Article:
Add a _valgrind module to control Callgrind instrumentation

Hi all,

TL;DR: Would CPython like a _valgrind extension module to control Callgrind instrumentation?


I work at Meta on the Cinder team. Before that, I worked on Skybison. We do a lot of profiling and sometimes use Callgrind as a way to measure performance.

$ callgrind ./python
$ kcachegrind

Sometimes a benchmark has some warmup before it reaches a steady state, or has multiple iterations that we would like to separate out (like single web server requests), and we would like to instrument only specific parts of the benchmark. With the default callgrind mode, this is not possible: it starts profiling at process start and ends at process end. It’s possible to pass --instr-atstart=no, but then you need to figure out how to start it at some point.

Module surface area

Skybison and Cinder both have a _valgrind module that allows fine-grained control over Callgrind instrumentation. It contains four helper functions:

  • callgrind_start_instrumentation, to start profiling
  • callgrind_stop_instrumentation, to stop profiling
  • callgrind_dump_stats, to dump all the profile data gathered between a
  • callgrind_zero_stats, to zero out the counters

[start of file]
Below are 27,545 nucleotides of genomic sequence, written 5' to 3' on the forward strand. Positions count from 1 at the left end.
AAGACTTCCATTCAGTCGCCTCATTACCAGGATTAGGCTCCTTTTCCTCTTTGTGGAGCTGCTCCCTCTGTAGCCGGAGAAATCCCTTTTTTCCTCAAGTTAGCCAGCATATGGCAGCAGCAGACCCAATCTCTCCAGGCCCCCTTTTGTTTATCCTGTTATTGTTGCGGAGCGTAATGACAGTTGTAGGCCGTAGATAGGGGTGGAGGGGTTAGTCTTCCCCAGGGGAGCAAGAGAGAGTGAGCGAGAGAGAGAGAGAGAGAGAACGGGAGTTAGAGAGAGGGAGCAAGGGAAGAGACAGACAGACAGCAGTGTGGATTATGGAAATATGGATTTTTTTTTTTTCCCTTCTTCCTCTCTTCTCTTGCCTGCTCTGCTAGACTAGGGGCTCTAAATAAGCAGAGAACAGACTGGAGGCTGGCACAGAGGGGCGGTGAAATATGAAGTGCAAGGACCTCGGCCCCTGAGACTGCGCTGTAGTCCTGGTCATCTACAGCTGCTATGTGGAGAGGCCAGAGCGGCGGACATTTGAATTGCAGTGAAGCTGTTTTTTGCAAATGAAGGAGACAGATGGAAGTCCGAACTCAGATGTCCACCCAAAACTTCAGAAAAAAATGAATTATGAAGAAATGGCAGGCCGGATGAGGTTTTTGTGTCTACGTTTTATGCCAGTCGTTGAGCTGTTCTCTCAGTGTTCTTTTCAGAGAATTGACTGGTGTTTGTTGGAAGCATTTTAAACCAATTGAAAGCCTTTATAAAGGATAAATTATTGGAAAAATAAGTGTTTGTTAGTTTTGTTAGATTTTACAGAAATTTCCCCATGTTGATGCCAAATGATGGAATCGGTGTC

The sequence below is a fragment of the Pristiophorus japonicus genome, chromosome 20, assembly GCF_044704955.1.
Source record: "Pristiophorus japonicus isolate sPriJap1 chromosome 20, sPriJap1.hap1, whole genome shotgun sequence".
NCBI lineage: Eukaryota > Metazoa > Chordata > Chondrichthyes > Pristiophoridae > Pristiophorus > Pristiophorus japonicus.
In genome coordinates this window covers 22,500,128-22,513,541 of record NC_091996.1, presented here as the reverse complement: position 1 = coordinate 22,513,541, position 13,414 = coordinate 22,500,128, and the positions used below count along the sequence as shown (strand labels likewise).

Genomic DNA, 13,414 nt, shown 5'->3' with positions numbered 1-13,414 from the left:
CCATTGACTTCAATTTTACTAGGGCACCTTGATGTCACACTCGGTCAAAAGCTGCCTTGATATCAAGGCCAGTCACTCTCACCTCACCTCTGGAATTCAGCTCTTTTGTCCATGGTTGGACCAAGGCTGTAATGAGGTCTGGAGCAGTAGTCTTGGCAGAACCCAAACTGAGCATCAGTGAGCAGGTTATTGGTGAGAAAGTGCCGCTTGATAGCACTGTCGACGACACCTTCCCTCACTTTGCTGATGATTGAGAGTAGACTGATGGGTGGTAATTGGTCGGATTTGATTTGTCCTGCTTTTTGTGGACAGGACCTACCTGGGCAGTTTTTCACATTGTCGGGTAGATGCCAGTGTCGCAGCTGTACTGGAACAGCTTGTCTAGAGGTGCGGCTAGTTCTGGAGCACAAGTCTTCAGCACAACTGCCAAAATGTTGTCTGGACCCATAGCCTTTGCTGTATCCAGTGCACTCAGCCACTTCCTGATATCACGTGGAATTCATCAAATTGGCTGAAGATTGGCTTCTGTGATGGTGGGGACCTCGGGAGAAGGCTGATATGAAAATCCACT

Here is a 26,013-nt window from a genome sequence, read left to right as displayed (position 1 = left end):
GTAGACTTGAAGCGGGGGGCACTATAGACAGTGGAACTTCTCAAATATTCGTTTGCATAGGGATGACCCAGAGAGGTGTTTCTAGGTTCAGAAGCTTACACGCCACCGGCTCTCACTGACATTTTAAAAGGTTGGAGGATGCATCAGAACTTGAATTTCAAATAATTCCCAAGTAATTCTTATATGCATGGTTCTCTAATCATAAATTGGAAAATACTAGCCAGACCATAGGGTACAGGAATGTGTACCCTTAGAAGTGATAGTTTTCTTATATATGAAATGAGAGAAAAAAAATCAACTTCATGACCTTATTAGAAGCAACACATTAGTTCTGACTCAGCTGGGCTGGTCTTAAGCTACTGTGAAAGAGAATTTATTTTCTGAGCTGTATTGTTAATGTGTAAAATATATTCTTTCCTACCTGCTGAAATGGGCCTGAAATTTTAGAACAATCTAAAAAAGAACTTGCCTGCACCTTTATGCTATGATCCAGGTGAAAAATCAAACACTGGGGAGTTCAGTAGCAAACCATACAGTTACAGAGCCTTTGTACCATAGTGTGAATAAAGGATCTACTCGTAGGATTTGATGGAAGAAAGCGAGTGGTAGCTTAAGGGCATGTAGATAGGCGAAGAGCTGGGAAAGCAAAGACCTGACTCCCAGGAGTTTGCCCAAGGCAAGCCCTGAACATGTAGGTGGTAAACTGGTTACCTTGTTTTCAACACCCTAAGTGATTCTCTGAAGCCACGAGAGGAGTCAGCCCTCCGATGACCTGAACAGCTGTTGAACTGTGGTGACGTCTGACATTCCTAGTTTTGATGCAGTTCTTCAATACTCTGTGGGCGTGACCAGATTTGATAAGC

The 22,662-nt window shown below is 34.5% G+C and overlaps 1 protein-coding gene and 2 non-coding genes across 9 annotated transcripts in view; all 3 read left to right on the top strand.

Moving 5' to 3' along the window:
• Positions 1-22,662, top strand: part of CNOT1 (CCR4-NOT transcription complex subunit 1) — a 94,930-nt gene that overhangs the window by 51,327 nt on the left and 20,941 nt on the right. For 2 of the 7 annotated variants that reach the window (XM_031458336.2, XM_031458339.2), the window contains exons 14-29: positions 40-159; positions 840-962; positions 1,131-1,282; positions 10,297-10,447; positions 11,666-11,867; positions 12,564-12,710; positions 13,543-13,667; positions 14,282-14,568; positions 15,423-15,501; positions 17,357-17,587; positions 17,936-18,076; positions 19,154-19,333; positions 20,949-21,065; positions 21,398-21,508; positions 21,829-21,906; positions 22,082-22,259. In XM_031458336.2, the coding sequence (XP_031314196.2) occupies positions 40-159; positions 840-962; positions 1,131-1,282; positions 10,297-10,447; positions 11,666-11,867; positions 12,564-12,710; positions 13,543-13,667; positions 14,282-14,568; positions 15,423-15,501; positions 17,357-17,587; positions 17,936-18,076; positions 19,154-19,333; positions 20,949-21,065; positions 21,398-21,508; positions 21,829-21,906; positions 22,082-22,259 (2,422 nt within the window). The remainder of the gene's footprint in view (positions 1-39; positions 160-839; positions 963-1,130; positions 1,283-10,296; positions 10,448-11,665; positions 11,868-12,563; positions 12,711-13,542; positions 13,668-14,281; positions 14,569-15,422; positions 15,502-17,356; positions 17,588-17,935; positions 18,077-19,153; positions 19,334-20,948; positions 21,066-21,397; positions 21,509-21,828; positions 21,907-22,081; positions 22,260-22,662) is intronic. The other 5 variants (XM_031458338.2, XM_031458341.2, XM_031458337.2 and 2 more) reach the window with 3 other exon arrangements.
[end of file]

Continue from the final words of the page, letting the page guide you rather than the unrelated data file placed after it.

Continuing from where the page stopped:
We can add calls to these functions inside our benchmarks (like in our small Django benchmark) to get better visibility. With this, we get cg.0, cg.1, etc for each request.

I am wondering if CPython would like this module to be upstreamed.

Implementation details

We need to either vendor Valgrind headers or make this an optional module that uses system Valgrind headers (if available). Cinder and Skybison have chosen to vendor Valgrind headers.

Here are the Valgrind headers and _valgrind extension module in Cinder.



Here’s what the use in the Django benchmark looks like.

Does it need to be used in situations where it couldn’t be installed specifically?

Alternatively, are there competing implementations that don’t work well together (or are unnecessary duplication) where we ought to pick a winner?

Finally, does it rely on access to CPython’s internals in a way that can’t be covered by public APIs?

I think these are the main reasons we’d adopt a module into the stdlib there days, and I suspect this doesn’t meet the bar. Though if it’s being used by multiple alternative implementations who directly use the stdlib without modification, then, perhaps…

Maybe it makes more sense to be included with Callgrind? Should only take a PYTHONPATH setting to make it importable, which also doubles as an “am I running under instrumentation” test, and there shouldn’t really be anything wrong with Callgrind updating PYTHONPATH itself to make it transparent.


Probably not. I published a PyPI package in the meantime.

No, to all of the above. I could imagine some cases where access to CPython internals might be helpful (like if we want to separate managed and native code, for example), but as described above, no.

Huh. Hadn’t thought about that. I think it would probably need to meet some high usage bar for a Python-specific thing to be included in Valgrind, but that’s just speculation on my part.

Thanks for the comments.


1 Like

For me, it perfectly makes sense to maintain such module as a 3rd party project. If tomorrow it requires a feature hidden in Python internals, we can add a private function, or even a public function, if needed.


Thanks for the feedback, @steve.dower and @vstinner !